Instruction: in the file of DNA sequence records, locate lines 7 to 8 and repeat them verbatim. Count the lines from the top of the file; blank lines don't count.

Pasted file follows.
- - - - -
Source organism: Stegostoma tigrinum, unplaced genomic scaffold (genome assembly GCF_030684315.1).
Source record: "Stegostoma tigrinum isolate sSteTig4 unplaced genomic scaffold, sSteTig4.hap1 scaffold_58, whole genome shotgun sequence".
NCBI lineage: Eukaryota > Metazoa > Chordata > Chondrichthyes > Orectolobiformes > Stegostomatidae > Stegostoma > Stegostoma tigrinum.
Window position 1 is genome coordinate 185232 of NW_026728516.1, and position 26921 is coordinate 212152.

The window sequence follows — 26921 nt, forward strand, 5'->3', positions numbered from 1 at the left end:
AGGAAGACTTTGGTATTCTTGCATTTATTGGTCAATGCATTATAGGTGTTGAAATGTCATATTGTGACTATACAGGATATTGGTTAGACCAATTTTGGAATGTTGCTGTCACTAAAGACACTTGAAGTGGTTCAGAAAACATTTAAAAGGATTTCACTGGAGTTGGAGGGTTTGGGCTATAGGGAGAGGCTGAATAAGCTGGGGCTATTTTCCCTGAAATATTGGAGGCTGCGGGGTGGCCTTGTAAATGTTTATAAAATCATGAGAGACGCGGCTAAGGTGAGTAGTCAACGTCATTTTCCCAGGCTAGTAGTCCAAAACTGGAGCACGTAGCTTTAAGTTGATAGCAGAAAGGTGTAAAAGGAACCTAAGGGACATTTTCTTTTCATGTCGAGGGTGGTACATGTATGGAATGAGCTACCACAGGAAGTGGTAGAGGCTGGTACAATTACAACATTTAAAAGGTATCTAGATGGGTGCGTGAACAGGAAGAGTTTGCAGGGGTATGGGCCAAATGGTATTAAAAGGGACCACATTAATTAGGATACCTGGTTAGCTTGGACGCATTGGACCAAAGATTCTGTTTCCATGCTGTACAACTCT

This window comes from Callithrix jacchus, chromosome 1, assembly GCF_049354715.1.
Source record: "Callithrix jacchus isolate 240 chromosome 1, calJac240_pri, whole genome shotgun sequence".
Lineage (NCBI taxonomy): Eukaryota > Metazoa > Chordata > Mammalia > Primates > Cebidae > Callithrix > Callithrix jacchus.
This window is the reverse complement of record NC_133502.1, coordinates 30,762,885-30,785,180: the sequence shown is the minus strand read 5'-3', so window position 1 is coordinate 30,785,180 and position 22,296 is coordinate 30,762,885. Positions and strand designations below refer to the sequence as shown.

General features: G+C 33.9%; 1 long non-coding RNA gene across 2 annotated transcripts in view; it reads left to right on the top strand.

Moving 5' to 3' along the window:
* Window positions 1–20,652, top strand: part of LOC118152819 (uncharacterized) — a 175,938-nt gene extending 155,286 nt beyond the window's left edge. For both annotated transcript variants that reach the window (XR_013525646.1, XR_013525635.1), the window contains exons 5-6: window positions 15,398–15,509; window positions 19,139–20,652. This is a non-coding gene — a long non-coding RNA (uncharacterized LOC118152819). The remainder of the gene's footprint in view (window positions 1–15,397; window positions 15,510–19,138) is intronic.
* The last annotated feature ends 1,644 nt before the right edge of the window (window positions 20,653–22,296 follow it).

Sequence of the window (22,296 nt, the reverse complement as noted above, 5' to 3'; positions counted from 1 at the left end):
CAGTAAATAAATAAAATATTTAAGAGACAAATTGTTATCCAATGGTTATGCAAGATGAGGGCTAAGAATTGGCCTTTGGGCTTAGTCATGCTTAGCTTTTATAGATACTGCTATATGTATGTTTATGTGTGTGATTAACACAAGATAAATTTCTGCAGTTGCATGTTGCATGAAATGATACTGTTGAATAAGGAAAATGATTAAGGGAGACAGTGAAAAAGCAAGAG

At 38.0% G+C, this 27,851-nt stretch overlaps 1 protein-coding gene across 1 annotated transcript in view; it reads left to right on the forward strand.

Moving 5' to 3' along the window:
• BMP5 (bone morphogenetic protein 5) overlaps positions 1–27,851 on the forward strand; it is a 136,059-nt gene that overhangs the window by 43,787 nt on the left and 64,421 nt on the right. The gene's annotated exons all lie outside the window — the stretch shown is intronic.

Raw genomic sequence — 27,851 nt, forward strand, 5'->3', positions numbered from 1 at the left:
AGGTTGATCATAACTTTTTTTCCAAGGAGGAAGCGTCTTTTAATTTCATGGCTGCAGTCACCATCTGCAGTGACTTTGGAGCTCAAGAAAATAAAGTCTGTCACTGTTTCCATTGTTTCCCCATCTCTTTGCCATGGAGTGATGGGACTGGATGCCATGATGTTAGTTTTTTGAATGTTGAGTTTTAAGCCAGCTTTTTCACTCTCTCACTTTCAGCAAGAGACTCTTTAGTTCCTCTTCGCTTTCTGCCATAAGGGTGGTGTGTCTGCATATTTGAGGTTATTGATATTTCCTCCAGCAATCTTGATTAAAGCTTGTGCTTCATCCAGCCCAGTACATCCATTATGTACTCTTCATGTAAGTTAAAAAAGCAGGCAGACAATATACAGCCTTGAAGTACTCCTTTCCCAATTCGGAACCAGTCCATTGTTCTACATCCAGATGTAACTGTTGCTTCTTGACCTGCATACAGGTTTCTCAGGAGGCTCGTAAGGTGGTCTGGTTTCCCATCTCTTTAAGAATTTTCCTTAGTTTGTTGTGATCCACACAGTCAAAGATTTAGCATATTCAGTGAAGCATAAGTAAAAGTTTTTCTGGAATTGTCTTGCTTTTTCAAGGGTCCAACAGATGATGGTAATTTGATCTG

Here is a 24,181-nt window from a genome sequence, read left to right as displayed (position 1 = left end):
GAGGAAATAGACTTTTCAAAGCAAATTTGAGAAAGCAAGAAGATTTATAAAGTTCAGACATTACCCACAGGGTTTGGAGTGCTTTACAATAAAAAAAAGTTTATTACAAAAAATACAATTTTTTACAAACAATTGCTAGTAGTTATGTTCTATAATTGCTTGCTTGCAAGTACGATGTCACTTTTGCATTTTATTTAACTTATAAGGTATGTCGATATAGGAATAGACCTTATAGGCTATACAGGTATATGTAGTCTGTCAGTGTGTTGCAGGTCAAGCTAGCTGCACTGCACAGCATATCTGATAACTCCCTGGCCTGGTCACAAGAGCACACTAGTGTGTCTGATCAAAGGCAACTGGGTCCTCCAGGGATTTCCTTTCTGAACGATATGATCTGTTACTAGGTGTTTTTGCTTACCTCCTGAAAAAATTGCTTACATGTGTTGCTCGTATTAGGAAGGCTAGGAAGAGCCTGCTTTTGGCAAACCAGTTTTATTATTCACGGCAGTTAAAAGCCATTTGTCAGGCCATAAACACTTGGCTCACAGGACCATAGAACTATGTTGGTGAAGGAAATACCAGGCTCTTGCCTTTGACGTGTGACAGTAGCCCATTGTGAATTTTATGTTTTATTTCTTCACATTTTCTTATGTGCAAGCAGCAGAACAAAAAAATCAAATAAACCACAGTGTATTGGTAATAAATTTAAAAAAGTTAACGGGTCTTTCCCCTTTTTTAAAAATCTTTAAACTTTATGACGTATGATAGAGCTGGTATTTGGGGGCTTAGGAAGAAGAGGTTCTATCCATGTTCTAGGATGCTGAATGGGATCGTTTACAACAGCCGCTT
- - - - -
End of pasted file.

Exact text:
This window comes from Callithrix jacchus, chromosome 1, assembly GCF_049354715.1.
Source record: "Callithrix jacchus isolate 240 chromosome 1, calJac240_pri, whole genome shotgun sequence".